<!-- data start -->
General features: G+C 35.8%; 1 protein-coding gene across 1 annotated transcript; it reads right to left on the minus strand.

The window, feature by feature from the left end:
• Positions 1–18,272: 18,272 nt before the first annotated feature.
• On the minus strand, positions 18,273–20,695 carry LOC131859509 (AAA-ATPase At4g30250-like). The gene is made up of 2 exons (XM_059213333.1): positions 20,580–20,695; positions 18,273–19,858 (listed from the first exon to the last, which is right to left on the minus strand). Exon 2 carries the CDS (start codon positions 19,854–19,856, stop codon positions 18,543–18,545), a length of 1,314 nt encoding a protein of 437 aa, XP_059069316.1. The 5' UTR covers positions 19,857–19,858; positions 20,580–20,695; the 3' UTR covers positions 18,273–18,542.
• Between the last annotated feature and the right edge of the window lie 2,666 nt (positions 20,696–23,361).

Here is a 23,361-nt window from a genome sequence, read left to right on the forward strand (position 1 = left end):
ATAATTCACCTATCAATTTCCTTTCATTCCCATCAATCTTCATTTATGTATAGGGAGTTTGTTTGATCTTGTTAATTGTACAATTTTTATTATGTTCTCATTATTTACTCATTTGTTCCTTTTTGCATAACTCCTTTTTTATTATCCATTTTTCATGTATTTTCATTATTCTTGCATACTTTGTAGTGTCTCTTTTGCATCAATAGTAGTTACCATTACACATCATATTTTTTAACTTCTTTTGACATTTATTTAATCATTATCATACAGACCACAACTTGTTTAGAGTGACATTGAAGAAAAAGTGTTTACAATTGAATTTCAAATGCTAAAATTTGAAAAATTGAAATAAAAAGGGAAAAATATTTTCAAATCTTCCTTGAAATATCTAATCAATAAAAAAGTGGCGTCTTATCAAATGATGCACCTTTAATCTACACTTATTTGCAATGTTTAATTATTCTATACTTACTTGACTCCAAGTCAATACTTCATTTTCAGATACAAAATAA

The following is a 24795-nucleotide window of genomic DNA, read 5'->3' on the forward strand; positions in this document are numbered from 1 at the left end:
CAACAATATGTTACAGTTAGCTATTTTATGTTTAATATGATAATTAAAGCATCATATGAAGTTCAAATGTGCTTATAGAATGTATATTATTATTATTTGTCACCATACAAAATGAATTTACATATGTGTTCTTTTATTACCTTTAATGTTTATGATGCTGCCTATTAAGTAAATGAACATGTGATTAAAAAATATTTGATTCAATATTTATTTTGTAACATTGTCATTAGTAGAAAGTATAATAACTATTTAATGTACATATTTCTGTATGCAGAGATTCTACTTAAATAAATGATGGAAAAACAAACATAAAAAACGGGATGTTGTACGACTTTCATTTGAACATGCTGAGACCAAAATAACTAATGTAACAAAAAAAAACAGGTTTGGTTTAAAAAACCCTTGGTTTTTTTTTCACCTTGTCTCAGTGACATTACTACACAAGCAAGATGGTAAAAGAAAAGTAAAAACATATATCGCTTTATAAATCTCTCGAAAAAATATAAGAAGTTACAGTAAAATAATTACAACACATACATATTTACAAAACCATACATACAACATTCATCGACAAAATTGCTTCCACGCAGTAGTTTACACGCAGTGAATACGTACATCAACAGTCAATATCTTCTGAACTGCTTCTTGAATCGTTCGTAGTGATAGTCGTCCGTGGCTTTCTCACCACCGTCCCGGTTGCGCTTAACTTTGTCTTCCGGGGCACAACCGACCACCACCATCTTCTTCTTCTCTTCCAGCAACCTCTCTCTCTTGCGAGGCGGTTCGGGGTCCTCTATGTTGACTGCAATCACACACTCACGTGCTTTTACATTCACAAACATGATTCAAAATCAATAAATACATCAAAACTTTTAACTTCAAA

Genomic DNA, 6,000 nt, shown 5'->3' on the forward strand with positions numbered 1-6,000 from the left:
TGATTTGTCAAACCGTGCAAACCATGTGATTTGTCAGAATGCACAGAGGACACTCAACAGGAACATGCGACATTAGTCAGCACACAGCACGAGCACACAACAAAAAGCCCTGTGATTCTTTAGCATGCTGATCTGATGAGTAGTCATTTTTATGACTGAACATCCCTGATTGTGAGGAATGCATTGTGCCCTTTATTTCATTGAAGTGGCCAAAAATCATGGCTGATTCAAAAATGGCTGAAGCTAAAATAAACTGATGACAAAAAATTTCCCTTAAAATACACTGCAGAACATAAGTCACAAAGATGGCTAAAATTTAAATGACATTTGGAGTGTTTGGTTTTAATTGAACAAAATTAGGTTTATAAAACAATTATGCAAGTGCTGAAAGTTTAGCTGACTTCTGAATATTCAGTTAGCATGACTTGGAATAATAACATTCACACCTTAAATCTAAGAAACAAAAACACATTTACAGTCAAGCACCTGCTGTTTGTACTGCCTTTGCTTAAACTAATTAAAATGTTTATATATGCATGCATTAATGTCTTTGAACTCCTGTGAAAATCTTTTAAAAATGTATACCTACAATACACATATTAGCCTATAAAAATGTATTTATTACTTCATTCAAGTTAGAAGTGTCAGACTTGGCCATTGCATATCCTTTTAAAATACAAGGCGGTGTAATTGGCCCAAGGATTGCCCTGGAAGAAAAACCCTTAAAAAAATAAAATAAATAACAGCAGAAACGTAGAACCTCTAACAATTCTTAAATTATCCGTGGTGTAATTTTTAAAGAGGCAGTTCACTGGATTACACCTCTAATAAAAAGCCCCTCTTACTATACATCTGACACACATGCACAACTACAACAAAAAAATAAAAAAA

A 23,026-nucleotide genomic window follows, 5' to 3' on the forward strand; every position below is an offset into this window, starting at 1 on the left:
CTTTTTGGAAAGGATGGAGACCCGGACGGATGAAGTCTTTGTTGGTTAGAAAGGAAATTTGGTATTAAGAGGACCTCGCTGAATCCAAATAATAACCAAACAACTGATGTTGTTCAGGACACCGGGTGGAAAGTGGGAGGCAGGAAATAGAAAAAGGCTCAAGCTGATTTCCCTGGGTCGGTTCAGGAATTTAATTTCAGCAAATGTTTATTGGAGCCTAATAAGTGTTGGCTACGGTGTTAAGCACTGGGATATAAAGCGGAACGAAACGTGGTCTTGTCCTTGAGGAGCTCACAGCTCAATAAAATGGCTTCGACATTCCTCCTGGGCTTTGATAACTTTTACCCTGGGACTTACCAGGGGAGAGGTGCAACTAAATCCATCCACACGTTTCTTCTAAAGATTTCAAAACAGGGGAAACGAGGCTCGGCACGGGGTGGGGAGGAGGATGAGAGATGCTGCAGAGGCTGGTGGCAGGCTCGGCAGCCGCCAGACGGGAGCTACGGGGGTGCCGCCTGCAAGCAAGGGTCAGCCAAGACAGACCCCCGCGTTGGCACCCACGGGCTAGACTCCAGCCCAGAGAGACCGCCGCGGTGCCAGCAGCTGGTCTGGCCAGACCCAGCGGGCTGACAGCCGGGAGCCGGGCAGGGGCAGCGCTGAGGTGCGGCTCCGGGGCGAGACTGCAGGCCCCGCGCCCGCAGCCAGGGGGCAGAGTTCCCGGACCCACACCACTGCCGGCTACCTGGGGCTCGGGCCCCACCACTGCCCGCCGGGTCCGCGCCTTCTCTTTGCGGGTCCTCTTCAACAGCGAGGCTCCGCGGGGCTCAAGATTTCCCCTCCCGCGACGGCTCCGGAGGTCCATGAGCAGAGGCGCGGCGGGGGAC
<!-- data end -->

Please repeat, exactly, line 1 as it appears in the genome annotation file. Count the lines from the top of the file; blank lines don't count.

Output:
General features: G+C 35.8%; 1 protein-coding gene across 1 annotated transcript; it reads right to left on the minus strand.